waterproofing basement concrete walls

Old 06-17-07, 09:51 AM
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Question waterproofing basement concrete walls

My 100+ year-old home in below sea level Slidell, LA has a small basement (14' X 20') with concrete walls up to ground level and brick walls from the concrete to the house sub-floor. When it rains, water seeps through the concrete walls in various places. Some are obvious small cracks which previous owners have attempted to seal/repair, etc to no avail.
I have collected all kinds of advertising for "waterproofing paint" at the big home centers, but in reading the material it can become quite involved, such as requiring "back chiseling" or "reverse chiseling", which in actuality is not easy.
I need help. Recomendations and directions.
Old 06-17-07, 01:05 PM
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This is one place where you will probably get many answers to your questions.
However, I am just going to give you a few facts and let you go from there.
Fact: You cannot stop water coming through a concrete wall from the inside.
Water travels through the soil under extreme pressure. Its called hydrostatic pressure. To keep water out you must dig down on the outside of the basement and put in a foundation drainage system, and also seal your concrete from the outside. Now, one other thing. If your concrete is over 50 or 60 years old, it is probably getting rotten. It is breaking down, and water is coming through the cracks inside of the concrete. These are cracks you cannot see. Now this is what is happening, and there are alot of solutions to seal the concrete from the outside. Good Luck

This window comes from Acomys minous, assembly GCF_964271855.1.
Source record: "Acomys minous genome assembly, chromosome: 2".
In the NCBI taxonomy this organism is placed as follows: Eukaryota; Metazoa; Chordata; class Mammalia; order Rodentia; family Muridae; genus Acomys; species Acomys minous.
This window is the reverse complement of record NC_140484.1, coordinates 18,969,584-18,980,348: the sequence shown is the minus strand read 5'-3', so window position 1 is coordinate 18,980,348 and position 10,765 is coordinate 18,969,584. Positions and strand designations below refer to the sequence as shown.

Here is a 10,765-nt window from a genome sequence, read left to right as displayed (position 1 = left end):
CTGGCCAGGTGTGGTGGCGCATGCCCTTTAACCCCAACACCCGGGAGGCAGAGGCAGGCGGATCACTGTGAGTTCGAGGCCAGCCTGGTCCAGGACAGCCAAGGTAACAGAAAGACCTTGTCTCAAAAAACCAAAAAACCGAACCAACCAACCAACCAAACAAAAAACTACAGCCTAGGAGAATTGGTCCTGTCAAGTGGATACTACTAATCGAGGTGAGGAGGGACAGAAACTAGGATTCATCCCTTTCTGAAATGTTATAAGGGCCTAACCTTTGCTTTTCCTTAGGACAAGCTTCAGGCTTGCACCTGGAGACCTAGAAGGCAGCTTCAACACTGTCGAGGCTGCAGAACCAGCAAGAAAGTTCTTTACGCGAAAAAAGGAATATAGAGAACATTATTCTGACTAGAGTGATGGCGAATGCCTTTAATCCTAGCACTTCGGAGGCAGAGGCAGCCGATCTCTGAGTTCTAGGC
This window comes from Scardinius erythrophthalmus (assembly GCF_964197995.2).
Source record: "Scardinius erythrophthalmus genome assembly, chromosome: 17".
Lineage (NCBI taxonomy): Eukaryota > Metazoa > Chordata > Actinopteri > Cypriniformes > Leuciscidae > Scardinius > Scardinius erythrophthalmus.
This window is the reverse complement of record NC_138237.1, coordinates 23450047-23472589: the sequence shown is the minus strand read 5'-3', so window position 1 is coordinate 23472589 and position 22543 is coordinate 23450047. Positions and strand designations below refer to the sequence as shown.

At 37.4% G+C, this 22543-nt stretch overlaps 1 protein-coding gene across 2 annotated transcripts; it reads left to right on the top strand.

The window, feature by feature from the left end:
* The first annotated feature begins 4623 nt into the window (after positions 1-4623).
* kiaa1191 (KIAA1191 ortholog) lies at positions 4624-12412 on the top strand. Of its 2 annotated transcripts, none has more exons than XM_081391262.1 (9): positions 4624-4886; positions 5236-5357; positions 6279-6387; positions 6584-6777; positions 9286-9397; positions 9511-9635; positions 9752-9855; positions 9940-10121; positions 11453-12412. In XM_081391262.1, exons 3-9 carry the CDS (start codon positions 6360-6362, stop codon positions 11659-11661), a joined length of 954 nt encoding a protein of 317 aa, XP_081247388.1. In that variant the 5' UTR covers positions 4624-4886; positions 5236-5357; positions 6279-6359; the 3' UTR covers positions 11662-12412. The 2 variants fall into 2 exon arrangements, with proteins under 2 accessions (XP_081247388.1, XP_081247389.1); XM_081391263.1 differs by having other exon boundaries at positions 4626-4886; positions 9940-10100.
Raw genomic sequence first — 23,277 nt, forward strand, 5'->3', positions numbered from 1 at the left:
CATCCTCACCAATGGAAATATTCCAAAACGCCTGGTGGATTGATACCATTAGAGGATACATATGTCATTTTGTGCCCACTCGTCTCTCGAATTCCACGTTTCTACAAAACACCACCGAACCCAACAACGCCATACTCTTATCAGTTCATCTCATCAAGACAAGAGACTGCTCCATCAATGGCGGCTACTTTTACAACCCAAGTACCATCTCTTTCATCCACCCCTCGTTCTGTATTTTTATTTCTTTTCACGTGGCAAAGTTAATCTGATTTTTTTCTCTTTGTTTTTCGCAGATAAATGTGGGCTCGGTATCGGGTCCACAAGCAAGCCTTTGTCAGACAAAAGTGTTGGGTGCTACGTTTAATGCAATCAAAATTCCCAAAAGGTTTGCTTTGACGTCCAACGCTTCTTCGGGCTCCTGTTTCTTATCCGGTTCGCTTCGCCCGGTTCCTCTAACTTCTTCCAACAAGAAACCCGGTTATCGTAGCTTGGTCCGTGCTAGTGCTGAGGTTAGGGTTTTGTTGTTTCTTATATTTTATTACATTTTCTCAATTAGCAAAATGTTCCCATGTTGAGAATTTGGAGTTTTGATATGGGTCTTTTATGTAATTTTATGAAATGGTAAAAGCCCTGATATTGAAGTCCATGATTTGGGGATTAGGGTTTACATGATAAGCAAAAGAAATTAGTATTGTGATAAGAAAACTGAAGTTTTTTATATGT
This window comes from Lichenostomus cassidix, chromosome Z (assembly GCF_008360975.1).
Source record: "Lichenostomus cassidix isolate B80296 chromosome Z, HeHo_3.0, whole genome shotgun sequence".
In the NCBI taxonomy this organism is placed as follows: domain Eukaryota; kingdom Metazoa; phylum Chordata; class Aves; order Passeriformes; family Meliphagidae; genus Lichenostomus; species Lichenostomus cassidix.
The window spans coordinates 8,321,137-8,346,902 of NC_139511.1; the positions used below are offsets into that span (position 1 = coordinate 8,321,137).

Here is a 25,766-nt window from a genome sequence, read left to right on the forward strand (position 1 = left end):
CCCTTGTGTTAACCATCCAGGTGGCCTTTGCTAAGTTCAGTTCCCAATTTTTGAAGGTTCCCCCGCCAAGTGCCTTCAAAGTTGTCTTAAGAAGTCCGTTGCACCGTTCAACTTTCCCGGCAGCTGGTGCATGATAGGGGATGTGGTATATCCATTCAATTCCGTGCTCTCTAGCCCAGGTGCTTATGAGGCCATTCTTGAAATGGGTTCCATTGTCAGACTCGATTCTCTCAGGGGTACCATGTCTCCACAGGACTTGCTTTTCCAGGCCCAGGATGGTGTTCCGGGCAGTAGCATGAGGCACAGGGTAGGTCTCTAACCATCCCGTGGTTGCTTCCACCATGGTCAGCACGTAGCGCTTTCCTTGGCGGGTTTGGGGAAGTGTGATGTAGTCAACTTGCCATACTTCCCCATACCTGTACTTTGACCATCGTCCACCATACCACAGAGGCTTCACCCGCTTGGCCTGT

Old 06-17-07, 02:48 PM
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I agree in so far as you cannot stop water with any "sealers" or special paint etc. However it is not absolutely necessary to have to dig all around the outside, in fact you can do it from the inside. My basement has a system where the entire walls are covered with a special tough plastic/fiberglass mesh material that will not allow any water through. There is an approximately 6" deep trench dug all around the perimeter of the finished area with a plastic channel set in place. It's similar to gutters. The plastic on the walls directs all water into the channel. The floor is also raised with a material very similar to "Dri Core" except instead of the little rip off squares, the plastic part is in sheets and then 3/4" ply is laid on top of it. All water has nowhere to go other then in the drainage trench which leads to a sump and is then pumped into a "bubble pot" in the yard. This may sound like a lot, but nothing like digging around the entire perimeter from the outside to apply an exterior coating. However I should add that this will not reduce deterioration of the concrete. I am surprised that a 100+ year old house would even have a concrete foundation as granite or other stone and mortar would be more common for that era. Just whatever solution you decide on, it has to be absolute if you plan to finish the area. Moisture will bleed through sheetrock quickly and become a haven for mold and mildew. Good Luck!

Oh P.S. the above method is guaranteed for the life of the structure meaning as long as the house is standing. It must hold up fairly well

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